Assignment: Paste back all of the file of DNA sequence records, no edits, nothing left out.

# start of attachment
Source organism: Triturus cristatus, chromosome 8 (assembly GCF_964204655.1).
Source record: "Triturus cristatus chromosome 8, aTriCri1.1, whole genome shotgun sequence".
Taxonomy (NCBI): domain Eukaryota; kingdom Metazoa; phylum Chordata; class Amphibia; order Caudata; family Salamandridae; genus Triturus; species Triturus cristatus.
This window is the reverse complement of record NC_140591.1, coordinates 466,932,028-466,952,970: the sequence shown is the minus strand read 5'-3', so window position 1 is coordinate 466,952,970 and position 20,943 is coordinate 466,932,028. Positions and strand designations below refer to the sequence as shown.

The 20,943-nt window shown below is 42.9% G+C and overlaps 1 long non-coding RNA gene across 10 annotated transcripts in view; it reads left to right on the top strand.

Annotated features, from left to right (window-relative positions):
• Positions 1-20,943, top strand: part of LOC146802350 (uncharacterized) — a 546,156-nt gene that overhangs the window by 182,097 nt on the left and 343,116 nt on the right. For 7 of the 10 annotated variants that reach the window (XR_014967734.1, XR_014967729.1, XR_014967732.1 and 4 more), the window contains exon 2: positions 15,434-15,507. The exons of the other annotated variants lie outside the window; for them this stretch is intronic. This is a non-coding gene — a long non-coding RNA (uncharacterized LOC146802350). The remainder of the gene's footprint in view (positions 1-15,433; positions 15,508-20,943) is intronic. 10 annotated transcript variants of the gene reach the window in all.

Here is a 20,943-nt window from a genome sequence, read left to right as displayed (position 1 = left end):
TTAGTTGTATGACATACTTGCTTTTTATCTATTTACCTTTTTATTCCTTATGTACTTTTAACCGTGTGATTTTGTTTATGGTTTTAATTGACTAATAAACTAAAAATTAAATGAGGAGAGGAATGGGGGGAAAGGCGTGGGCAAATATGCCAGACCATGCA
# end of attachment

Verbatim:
Source organism: Triturus cristatus, chromosome 8 (assembly GCF_964204655.1).
Source record: "Triturus cristatus chromosome 8, aTriCri1.1, whole genome shotgun sequence".
Taxonomy (NCBI): domain Eukaryota; kingdom Metazoa; phylum Chordata; class Amphibia; order Caudata; family Salamandridae; genus Triturus; species Triturus cristatus.
This window is the reverse complement of record NC_140591.1, coordinates 466,932,028-466,952,970: the sequence shown is the minus strand read 5'-3', so window position 1 is coordinate 466,952,970 and position 20,943 is coordinate 466,932,028. Positions and strand designations below refer to the sequence as shown.

The 20,943-nt window shown below is 42.9% G+C and overlaps 1 long non-coding RNA gene across 10 annotated transcripts in view; it reads left to right on the top strand.

Annotated features, from left to right (window-relative positions):
• Positions 1-20,943, top strand: part of LOC146802350 (uncharacterized) — a 546,156-nt gene that overhangs the window by 182,097 nt on the left and 343,116 nt on the right. For 7 of the 10 annotated variants that reach the window (XR_014967734.1, XR_014967729.1, XR_014967732.1 and 4 more), the window contains exon 2: positions 15,434-15,507. The exons of the other annotated variants lie outside the window; for them this stretch is intronic. This is a non-coding gene — a long non-coding RNA (uncharacterized LOC146802350). The remainder of the gene's footprint in view (positions 1-15,433; positions 15,508-20,943) is intronic. 10 annotated transcript variants of the gene reach the window in all.

Here is a 20,943-nt window from a genome sequence, read left to right as displayed (position 1 = left end):
TTAGTTGTATGACATACTTGCTTTTTATCTATTTACCTTTTTATTCCTTATGTACTTTTAACCGTGTGATTTTGTTTATGGTTTTAATTGACTAATAAACTAAAAATTAAATGAGGAGAGGAATGGGGGGAAAGGCGTGGGCAAATATGCCAGACCATGCA